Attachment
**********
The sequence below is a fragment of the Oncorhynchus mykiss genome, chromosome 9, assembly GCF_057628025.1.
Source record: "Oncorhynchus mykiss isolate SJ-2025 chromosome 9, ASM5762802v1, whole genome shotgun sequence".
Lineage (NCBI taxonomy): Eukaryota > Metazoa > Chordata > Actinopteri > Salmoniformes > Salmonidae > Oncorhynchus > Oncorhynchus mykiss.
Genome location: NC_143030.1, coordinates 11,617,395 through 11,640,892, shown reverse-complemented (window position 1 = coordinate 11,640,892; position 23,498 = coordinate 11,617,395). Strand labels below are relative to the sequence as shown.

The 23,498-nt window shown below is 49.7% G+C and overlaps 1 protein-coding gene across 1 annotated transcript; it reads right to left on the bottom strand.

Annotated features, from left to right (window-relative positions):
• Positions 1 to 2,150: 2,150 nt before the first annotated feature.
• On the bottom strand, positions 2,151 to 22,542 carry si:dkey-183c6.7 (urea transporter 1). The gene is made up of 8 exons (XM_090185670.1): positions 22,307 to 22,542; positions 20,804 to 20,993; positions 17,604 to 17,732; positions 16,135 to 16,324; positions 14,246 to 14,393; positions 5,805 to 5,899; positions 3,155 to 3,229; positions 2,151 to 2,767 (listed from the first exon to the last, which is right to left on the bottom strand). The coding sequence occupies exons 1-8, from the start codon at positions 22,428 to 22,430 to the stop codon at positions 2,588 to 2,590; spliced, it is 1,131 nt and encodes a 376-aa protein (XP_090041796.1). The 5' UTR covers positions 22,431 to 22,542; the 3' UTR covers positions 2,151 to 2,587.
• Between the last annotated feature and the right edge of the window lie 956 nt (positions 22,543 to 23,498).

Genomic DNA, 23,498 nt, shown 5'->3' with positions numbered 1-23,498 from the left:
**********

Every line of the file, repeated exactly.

The sequence below is a fragment of the Oncorhynchus mykiss genome, chromosome 9, assembly GCF_057628025.1.
Source record: "Oncorhynchus mykiss isolate SJ-2025 chromosome 9, ASM5762802v1, whole genome shotgun sequence".
Lineage (NCBI taxonomy): Eukaryota > Metazoa > Chordata > Actinopteri > Salmoniformes > Salmonidae > Oncorhynchus > Oncorhynchus mykiss.
Genome location: NC_143030.1, coordinates 11,617,395 through 11,640,892, shown reverse-complemented (window position 1 = coordinate 11,640,892; position 23,498 = coordinate 11,617,395). Strand labels below are relative to the sequence as shown.

The 23,498-nt window shown below is 49.7% G+C and overlaps 1 protein-coding gene across 1 annotated transcript; it reads right to left on the bottom strand.

Annotated features, from left to right (window-relative positions):
• Positions 1 to 2,150: 2,150 nt before the first annotated feature.
• On the bottom strand, positions 2,151 to 22,542 carry si:dkey-183c6.7 (urea transporter 1). The gene is made up of 8 exons (XM_090185670.1): positions 22,307 to 22,542; positions 20,804 to 20,993; positions 17,604 to 17,732; positions 16,135 to 16,324; positions 14,246 to 14,393; positions 5,805 to 5,899; positions 3,155 to 3,229; positions 2,151 to 2,767 (listed from the first exon to the last, which is right to left on the bottom strand). The coding sequence occupies exons 1-8, from the start codon at positions 22,428 to 22,430 to the stop codon at positions 2,588 to 2,590; spliced, it is 1,131 nt and encodes a 376-aa protein (XP_090041796.1). The 5' UTR covers positions 22,431 to 22,542; the 3' UTR covers positions 2,151 to 2,587.
• Between the last annotated feature and the right edge of the window lie 956 nt (positions 22,543 to 23,498).

Genomic DNA, 23,498 nt, shown 5'->3' with positions numbered 1-23,498 from the left: